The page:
Its overall playbook and strategy in other sectors and how it might apply to healthcare
What areas it should enter and how its existing moves might suggest future strategy
Which types of companies are most at risk should Amazon become a significant player in the space
And MUCH more
Tell me what you think. Do you agree with our analysis? Think we missed anything?
Get rich or supply trying
Amazon is clearly targeting is the supply chain, both in the pharmaceutical and medical supply side. However, there are several parts that the company is missing if it wants to enter this space (e.g. cold chain logistics).
Several smaller companies are attacking different parts of the pharma supply chain with their own solutions and could be promising acquisition targets for Amazon. Expert intelligence clients can see the full map here.
Escape the Eroom
Healthcare has something called “Eroom’s Law,” where new drugs are getting slower and more expensive to find.
This is the reverse of the more popular “Moore’s Law”, which says processing power doubles at a predictable clip of every two years. This has been a massive enabling force because companies can now do much more in a smaller space (like personal computers in our pockets!).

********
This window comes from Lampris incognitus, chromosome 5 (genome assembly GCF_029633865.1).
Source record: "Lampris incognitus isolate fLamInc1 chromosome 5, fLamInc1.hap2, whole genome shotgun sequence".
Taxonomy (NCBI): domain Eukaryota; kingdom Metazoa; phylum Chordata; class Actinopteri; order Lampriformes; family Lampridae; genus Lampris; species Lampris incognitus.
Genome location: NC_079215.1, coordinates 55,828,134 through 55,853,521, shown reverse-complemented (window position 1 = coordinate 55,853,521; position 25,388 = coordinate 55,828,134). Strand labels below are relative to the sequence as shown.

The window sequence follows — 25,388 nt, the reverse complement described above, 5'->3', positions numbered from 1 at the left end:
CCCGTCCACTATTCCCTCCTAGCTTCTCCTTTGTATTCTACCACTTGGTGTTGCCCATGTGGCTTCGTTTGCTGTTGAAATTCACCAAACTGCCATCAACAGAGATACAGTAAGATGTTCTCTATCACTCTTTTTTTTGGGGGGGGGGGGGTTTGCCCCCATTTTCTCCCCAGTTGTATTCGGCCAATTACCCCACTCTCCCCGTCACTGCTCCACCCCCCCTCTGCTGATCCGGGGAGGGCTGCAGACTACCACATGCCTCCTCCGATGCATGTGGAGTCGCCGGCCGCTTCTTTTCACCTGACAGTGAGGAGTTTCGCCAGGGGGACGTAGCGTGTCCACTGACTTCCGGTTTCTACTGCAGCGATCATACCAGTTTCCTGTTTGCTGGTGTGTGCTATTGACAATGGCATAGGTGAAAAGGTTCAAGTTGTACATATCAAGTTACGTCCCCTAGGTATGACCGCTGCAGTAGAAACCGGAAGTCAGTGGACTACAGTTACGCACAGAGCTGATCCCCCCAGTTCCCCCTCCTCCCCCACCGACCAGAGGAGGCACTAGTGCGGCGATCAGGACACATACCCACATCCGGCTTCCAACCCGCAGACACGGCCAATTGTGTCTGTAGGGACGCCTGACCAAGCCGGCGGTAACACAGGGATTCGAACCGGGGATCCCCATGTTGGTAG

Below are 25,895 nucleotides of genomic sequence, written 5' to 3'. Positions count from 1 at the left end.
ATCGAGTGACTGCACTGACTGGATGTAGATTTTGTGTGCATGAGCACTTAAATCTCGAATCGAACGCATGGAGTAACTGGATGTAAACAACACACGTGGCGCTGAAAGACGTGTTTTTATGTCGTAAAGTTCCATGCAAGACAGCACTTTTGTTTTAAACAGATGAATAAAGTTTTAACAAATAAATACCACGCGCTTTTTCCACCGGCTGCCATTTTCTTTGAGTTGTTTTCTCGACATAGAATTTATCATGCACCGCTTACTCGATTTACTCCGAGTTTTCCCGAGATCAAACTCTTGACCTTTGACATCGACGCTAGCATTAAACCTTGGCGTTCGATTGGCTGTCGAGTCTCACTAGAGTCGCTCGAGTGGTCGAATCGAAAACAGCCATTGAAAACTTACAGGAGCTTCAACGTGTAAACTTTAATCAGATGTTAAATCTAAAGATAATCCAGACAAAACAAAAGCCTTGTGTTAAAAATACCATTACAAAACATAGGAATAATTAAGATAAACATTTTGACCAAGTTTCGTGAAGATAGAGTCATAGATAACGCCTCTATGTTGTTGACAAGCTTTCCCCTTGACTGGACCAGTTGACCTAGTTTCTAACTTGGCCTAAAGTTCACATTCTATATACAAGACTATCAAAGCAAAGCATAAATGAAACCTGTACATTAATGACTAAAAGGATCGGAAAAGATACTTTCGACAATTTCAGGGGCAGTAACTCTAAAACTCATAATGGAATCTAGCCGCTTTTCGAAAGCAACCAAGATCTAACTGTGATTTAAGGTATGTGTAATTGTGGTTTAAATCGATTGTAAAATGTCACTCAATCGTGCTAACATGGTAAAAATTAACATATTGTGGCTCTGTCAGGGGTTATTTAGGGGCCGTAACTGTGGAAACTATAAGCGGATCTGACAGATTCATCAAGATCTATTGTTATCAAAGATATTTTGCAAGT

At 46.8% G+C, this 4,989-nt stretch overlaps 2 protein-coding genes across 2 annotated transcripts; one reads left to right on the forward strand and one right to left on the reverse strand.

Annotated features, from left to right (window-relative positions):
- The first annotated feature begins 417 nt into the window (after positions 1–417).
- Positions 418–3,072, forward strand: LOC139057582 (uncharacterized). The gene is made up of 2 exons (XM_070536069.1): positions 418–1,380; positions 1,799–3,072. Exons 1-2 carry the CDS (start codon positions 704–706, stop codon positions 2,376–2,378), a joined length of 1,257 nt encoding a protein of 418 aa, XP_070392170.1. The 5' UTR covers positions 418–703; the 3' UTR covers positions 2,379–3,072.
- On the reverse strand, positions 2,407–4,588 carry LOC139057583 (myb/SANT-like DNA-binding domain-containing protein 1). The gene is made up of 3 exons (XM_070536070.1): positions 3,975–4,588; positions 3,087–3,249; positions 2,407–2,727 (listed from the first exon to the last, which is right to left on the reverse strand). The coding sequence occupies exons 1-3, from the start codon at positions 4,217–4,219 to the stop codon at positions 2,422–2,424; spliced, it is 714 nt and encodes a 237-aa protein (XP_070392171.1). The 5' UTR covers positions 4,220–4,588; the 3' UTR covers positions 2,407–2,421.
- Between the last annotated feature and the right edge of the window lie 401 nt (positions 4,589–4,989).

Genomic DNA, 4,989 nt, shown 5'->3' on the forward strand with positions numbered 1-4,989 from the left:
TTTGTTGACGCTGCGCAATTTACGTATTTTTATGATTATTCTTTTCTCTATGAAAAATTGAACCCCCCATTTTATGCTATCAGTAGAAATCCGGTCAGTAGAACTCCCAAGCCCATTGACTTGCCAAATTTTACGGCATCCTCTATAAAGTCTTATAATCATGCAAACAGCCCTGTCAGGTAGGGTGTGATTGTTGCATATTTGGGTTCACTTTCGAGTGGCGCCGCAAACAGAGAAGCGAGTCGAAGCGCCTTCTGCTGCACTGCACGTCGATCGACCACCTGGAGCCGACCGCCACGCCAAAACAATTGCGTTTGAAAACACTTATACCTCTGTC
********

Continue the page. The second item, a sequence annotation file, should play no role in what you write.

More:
What would be the Moore’s Law/AWS equivalent that would enable an explosion of new companies in the healthcare space by reducing the cost to start a company or let companies do more with less?
In tech, by shifting a lot of the big upfront costs (data centers in this case) of starting a company from an “own” to a “rent” model, companies could get started for less. AWS, for example, lets you pay-as-you-use for compute power instead of setting up your own servers.
Bio definitely faces this as well, with a lot of upfront costs in the form of lab space, capital equipment, etc. We talk in the report about Amazon potentially being able to help smaller labs outsource some of these costs by creating a backed lab-as-a-service.
Another way to drop costs is by improving recruiting for clinical trials. The cost of recruiting for clinical trials is incredibly expensive both from a time and capital perspective, especially for rarer diseases.
We look at the clinical trial process, and identify areas that AI could potentially be used to make things more efficient (and areas where it was still a long ways away). See the full report here.